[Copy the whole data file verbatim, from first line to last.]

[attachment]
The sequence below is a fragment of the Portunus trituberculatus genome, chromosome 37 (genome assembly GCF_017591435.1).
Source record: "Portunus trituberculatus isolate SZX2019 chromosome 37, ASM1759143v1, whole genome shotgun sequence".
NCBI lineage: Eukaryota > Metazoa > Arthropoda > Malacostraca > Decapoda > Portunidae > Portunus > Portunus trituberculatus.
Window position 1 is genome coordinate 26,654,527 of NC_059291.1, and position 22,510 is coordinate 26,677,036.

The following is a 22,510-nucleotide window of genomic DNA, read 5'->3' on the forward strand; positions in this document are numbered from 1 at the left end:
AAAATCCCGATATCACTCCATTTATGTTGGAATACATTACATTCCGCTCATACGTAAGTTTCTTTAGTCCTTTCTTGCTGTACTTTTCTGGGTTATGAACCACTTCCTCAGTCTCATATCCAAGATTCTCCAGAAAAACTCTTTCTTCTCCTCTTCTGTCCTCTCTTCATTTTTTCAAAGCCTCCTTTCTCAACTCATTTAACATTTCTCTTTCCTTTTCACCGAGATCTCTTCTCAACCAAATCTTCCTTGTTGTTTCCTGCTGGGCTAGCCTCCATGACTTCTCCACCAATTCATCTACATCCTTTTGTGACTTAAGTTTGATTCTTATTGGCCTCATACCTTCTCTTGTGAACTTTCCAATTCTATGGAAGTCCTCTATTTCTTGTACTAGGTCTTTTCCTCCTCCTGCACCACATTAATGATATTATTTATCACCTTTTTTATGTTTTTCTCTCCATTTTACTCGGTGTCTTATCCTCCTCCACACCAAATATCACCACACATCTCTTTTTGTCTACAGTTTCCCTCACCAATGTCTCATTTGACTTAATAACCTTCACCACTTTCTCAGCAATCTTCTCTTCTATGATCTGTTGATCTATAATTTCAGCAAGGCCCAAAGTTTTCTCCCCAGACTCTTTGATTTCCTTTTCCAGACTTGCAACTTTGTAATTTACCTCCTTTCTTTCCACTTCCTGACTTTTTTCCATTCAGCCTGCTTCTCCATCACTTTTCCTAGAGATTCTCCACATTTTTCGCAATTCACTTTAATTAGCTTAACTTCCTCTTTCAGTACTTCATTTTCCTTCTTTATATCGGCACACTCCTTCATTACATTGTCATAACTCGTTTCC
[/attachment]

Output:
The sequence below is a fragment of the Portunus trituberculatus genome, chromosome 37 (genome assembly GCF_017591435.1).
Source record: "Portunus trituberculatus isolate SZX2019 chromosome 37, ASM1759143v1, whole genome shotgun sequence".
NCBI lineage: Eukaryota > Metazoa > Arthropoda > Malacostraca > Decapoda > Portunidae > Portunus > Portunus trituberculatus.
Window position 1 is genome coordinate 26,654,527 of NC_059291.1, and position 22,510 is coordinate 26,677,036.

The following is a 22,510-nucleotide window of genomic DNA, read 5'->3' on the forward strand; positions in this document are numbered from 1 at the left end:
AAAATCCCGATATCACTCCATTTATGTTGGAATACATTACATTCCGCTCATACGTAAGTTTCTTTAGTCCTTTCTTGCTGTACTTTTCTGGGTTATGAACCACTTCCTCAGTCTCATATCCAAGATTCTCCAGAAAAACTCTTTCTTCTCCTCTTCTGTCCTCTCTTCATTTTTTCAAAGCCTCCTTTCTCAACTCATTTAACATTTCTCTTTCCTTTTCACCGAGATCTCTTCTCAACCAAATCTTCCTTGTTGTTTCCTGCTGGGCTAGCCTCCATGACTTCTCCACCAATTCATCTACATCCTTTTGTGACTTAAGTTTGATTCTTATTGGCCTCATACCTTCTCTTGTGAACTTTCCAATTCTATGGAAGTCCTCTATTTCTTGTACTAGGTCTTTTCCTCCTCCTGCACCACATTAATGATATTATTTATCACCTTTTTTATGTTTTTCTCTCCATTTTACTCGGTGTCTTATCCTCCTCCACACCAAATATCACCACACATCTCTTTTTGTCTACAGTTTCCCTCACCAATGTCTCATTTGACTTAATAACCTTCACCACTTTCTCAGCAATCTTCTCTTCTATGATCTGTTGATCTATAATTTCAGCAAGGCCCAAAGTTTTCTCCCCAGACTCTTTGATTTCCTTTTCCAGACTTGCAACTTTGTAATTTACCTCCTTTCTTTCCACTTCCTGACTTTTTTCCATTCAGCCTGCTTCTCCATCACTTTTCCTAGAGATTCTCCACATTTTTCGCAATTCACTTTAATTAGCTTAACTTCCTCTTTCAGTACTTCATTTTCCTTCTTTATATCGGCACACTCCTTCATTACATTGTCATAACTCGTTTCC